April 2, 2016 Cadiz (Seville), Spain

Seville - Alcazar

Seville – Alcazar

Seville - Cathedral

Seville – Cathedral

Seville - Cathedral Altar

Seville – Cathedral Altar

Seville - Plaza de Espana

Seville – Plaza de Espana

Cadiz is located on the Gulf of Cadiz in the southwestern region of Spain about 75 miles south of Seville. The town is a narrow slice of land surrounded by the sea and has a population of about 125,000. Large open public plazas are connected by narrow winding alley like streets. This is also considered to be the oldest continuously inhabited settlement in Europe, founded as Gadir by the Phoenicians about 1100BC. While the city looked very nice, we decided to spend the day on tour in Seville rather than in Cadiz.

Seville is the fourth largest city in Spain and is a 2,000-year-old metropolis home to countless historical monuments. Seville was once a very important port town accessible by a large navigable river until the river became bogged down with silt and Cadiz became the important seaport. The scenic ride from Cadiz to Seville takes about 90 minutes through beautiful farmland. In this region of Spain they produce more olives and olive oil than they do in all of Italy. They grow cork in this region, a variety of other crops as well as herds of sheep that we spotted along the way. The landscape is mostly flat but very beautiful; mile after mile we saw one field after another planted with one crop or another.

Once we reached Seville, we took a walking tour that began in the Alcazar, a monument to the Moorish occupation of Spain. The Alcazar is the official residence of the King of Spain when he is in Seville. Our guide tells us that he has only slept here for two nights in the last several years. The Alcazar includes room after room of beautiful mosaic tiled walls, elaborate and detailed hand painted plaster reliefs, gorgeous interior courtyards with Moorish arches and colonnades, outdoor gardens with many fountains and—this time of year, sweet blooming orange trees. The rooms that we visited were the public rooms with ornate walls, ceilings and floors but they had no furniture to speak of. Some of these rooms are used for public events and royal weddings from time to time.

Our next stop was to explore the old Jewish Quarter next to the Alcazar. At one time the royal family used to protect the Jewish people and so they were located just outside the gates of the Alcazar. Eventually, the Jews were encouraged to leave the area. Over the years most of this area had been rebuilt but the small winding streets here are filled with souvenir shops, hotels and restaurants serving tapas.

We then visited the grand Seville Cathedral including the tomb of Christopher Columbus. From 1184 to 1198 this was Seville’s main mosque with an enormous minaret built of brick. The original mosque’s courtyard remains today and is called the Orange Tree Courtyard as it is planted with lush green flowering orange trees. The original minaret now forms the lower two-thirds of the Giralda bell tower (325 feet in height). In 1218 the mosque was consecrated as a cathedral. From 1434 to 1517 construction work continued on the gothic cathedral. From 1528 to 1601 during the Renaissance, period the cathedral was expanded and embellished. From the 1600’s to the 1900’s work continued on the cathedral to make it what it is today. The cathedral is now about 425 feet long, 275 feet wide with a transept rising more than 125 feet high and has more than 235,000 square feet of floor space.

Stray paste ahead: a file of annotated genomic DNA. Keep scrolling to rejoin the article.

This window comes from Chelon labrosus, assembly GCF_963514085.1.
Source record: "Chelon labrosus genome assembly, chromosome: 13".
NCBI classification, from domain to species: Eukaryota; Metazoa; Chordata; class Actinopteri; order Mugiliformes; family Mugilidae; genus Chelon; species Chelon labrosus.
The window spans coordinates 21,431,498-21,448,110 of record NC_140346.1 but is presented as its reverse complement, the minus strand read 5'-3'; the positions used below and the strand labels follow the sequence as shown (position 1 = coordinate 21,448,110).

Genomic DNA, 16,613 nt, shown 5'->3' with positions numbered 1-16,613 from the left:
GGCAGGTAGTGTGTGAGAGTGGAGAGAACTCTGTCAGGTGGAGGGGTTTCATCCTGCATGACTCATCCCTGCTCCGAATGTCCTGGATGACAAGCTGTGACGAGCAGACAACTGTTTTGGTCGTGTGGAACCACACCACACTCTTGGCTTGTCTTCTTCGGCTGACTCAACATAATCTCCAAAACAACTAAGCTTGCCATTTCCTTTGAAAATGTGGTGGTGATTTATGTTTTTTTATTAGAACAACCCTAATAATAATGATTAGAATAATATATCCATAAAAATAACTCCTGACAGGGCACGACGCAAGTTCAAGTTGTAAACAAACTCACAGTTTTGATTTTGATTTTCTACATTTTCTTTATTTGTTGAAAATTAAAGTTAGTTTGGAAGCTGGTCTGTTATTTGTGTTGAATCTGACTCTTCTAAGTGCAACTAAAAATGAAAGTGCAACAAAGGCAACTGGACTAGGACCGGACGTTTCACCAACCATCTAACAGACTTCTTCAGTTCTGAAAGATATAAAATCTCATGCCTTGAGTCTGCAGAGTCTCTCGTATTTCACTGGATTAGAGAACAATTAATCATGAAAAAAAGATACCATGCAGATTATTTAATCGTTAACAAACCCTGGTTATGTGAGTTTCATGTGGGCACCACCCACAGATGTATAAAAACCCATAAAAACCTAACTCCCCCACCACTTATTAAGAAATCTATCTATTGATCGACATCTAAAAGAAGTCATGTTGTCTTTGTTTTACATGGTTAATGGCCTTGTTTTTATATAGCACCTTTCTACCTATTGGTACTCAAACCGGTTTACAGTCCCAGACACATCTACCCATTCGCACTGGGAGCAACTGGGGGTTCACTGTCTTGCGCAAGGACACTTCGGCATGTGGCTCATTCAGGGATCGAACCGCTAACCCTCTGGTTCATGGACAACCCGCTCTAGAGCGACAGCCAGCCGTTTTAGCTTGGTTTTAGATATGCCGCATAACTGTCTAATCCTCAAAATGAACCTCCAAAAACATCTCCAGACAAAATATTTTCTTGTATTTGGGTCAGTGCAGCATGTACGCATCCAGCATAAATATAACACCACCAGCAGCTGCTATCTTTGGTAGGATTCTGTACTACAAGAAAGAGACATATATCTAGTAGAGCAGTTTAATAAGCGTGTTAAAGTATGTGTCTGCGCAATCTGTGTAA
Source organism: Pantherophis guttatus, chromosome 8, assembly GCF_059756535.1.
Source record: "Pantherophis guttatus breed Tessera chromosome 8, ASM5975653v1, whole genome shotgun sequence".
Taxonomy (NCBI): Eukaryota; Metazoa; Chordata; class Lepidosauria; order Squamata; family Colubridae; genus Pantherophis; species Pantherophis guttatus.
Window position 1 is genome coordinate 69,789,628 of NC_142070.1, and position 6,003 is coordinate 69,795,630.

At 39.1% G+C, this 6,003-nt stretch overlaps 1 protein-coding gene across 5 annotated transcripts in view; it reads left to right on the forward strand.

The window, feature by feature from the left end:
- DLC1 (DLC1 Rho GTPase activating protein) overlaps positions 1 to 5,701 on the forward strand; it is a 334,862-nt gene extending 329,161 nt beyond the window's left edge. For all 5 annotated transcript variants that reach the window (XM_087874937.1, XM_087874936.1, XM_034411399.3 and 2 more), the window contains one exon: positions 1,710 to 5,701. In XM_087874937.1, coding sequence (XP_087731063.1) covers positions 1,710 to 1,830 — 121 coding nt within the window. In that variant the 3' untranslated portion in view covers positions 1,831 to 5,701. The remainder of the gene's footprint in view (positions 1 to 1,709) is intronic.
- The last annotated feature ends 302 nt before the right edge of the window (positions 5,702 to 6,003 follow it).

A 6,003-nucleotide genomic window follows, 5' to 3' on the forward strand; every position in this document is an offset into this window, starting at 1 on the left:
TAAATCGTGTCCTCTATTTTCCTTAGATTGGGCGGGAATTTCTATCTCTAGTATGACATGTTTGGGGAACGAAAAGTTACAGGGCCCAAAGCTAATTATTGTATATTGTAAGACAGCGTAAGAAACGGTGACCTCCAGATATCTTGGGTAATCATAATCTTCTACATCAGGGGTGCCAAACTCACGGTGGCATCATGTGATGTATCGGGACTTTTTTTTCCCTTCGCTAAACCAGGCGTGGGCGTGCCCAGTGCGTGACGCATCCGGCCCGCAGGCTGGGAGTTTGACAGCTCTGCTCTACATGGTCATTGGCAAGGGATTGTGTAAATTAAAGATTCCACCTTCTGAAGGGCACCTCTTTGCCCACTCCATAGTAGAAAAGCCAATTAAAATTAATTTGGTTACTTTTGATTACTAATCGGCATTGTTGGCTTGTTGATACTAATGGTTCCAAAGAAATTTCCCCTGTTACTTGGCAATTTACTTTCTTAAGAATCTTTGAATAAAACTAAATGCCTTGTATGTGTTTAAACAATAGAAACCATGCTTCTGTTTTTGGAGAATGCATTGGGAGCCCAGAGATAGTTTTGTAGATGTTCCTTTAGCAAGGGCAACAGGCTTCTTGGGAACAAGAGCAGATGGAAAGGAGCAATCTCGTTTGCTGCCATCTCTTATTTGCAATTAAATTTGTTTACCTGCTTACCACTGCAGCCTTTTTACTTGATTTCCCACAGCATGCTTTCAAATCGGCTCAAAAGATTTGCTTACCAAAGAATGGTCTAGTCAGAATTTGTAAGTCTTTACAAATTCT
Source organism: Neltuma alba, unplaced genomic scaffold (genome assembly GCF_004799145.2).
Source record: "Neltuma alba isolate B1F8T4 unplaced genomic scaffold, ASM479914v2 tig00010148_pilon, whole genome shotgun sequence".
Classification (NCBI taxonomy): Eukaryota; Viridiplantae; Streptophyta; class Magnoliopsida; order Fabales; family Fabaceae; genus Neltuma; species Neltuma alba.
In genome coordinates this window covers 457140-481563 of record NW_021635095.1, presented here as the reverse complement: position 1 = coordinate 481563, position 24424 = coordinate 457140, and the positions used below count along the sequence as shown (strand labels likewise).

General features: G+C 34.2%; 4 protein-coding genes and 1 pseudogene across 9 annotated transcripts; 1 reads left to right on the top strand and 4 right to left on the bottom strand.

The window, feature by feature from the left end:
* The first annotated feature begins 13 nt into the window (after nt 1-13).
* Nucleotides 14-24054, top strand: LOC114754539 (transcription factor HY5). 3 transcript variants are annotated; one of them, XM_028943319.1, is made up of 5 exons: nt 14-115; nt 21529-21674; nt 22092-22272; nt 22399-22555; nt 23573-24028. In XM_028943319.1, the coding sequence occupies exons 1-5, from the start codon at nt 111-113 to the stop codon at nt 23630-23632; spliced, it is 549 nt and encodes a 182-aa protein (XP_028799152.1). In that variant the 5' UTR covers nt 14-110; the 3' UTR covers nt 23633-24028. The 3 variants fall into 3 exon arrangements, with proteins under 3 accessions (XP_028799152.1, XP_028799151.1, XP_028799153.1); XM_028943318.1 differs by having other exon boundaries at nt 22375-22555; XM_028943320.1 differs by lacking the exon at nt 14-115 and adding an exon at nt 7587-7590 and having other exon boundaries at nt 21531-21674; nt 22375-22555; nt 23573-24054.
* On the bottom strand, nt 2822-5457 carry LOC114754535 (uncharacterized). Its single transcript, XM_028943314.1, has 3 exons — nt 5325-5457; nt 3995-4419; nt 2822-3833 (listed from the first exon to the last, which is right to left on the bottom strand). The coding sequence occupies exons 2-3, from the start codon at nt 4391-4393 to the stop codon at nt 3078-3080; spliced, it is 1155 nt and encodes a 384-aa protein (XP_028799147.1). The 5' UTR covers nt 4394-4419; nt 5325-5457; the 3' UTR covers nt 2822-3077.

The cathedral is called the Cathedral of Saint Mary of the Sea today and is magnificent in every way. After St Peter’s and St. Paul’s, it is the third largest cathedral. There are 45 chapels within the cathedral, all ornately decorated with elaborate altars, fantastic paintings, statuary and more. Everywhere you look you find something new and exciting. The main altar is the largest in the world and is made up of a series of niches with hand carved figures telling the stories of the bible. Each of the niches is elaborate on it’s own merit but once they are all put together as one massive altar, imagine that the entire altar is then gilded in gold! The organ is made up of two sets of pipes totaling more than 7,600 pipes. I wish we had more time to explore the cathedral but our time was limited so we only had time to see the most significant points of interest.

Our next stop was for lunch at the Macarena Hotel where we had a huge lunch. The starter was a bread roll with prosciutto and cheese followed by a very large salad of lettuce, tomatoes, cucumbers, olives, asparagus and carrots with oil and vinegar for dressing. The entrée was roasted chicken, potatoes and a Spanish rice dish with assorted seafood—a paella-like luncheon. Dessert was three kinds of ice cream with whipped cream on top. The meal was served with a rose wine and water.

After lunch we visited a beautiful semi-circular building arcade called the Plaza de Espana, built for a world exposition held in 1929 in Seville. This enormous structure included several large towers, a central water fountain, a moat with boats and arched bridges and ornate painted tile scenes. Today this building is used as government offices. The main street running through Seville is lined with wonderful buildings built for the exposition representing countries all over the world. Today many of these buildings have been converted to residences, offices and museums. Seville is definitely a place to return to explore further.

The evening’s entertainment was a Las Vegas Headliner by the name of Tony Pace who performed a show of comedy and music. He had a great voice and did a lot of impersonations of artists from the 1960’s onward.